On Friday, May 1, 1970, Kent State Students gather to protest.
On Sunday, May 3, 1970, Ohio Governor Jim Rhodes called the student protesters un-American, referring to them as revolutionaries set on destroying higher education in Ohio.
Companies A and C, 1/145th Infantry and Troop G of the 2/107th Armored Cavalry, Ohio National Guard (ARNG), attempted to disperse the students. (The legality of the dispersal was later debated, and the United States Court of Appeals for the Sixth Circuit ruled that authorities did indeed have the right to disperse the crowd.)
When it became clear that the crowd was not going to disperse, a group of 77 National Guardsmen with bayonets fixed on their M1Garand rifles, began to advance upon the hundreds of protesters.
Just before noon, on Monday, May 4, 1970, the Kent State shooting (Cf. “Kent State Massacre”) occurred. The National Guardsmen fired 67 rounds over a period of 13 seconds, killing four students and wounding nine others, one of whom suffered permanent paralysis.
The concept of shooting or being shot should have been fertile grounds for the development of posttraumatic stress disorder. (Importantly, PTSD did not appear as a formal diagnosis until ten years later, and, even then, was hotly contested as a valid diagnosis.)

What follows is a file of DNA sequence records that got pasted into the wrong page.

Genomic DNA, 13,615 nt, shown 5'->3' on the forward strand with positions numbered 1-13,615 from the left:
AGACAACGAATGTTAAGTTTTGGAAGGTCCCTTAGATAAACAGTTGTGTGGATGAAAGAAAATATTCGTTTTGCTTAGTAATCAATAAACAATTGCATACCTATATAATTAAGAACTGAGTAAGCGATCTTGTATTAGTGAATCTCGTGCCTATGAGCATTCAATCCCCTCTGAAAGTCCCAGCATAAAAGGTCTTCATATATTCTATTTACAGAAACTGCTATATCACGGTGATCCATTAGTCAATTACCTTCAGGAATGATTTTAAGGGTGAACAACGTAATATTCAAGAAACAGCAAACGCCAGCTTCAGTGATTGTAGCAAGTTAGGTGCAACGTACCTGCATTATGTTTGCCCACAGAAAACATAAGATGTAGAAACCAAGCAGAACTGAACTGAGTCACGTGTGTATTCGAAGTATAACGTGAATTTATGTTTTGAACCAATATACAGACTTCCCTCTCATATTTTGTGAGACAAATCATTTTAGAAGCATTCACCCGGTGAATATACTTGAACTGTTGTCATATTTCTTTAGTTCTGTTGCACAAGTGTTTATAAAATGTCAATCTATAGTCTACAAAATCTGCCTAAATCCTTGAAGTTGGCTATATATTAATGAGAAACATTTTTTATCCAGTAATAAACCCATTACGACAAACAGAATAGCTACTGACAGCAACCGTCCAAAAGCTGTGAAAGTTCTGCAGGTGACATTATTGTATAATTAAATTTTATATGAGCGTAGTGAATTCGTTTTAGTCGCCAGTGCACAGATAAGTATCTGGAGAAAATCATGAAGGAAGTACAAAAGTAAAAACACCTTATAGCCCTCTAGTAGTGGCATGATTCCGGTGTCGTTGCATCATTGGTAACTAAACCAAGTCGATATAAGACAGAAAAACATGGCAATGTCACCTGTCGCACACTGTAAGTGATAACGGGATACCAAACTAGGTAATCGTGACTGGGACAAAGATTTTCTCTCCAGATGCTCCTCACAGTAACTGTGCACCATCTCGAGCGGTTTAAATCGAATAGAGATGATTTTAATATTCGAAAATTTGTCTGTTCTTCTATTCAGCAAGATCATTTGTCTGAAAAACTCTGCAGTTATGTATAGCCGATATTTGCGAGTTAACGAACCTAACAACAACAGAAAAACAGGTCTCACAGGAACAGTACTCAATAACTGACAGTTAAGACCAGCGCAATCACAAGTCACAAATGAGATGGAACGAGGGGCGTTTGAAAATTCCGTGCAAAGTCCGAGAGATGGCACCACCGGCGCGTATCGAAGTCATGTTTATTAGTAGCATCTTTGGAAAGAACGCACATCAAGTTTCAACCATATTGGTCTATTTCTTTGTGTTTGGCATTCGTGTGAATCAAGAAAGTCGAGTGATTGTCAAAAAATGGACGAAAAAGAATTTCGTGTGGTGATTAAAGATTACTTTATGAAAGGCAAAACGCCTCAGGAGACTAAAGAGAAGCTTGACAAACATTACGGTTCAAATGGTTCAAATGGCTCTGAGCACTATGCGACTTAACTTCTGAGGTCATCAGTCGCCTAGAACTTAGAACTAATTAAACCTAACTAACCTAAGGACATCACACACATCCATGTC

Had you (I did) asked classmates back then the cause of the war in Southeast Asia, the history of this conflict, and the purpose of military action, you (meaning “I”) would receive a simple response: “Man, this is like a civil war, and we need to make love not war.”
To my knowledge, no classmates knew where Cambodia, Laos, Vietnam, etc. were located. They had little realization of the consequences of either war or peace. Their fathers had fought in “the Big War,” and they wanted it clear that they were not planning to do so….even at the risk of spending their life in prison…or Canada.
More recently, young people have protested (Occupy) Wall Street. I cannot be certain how much they understand about the financial foundation of America. I also cannot opine as to how many were, in fact, from families subsidizing their protests via proceeds from parental financial investments.
I do know that they protested, and a $110k per annum security guard sprayed them with pepper spray when they did not disperse.
Money then changed hands because the students had been assaulted with this chemical.
And someone proclaimed that the security guard apparently had PTSD from the widely circulated reports of the assault he had committed.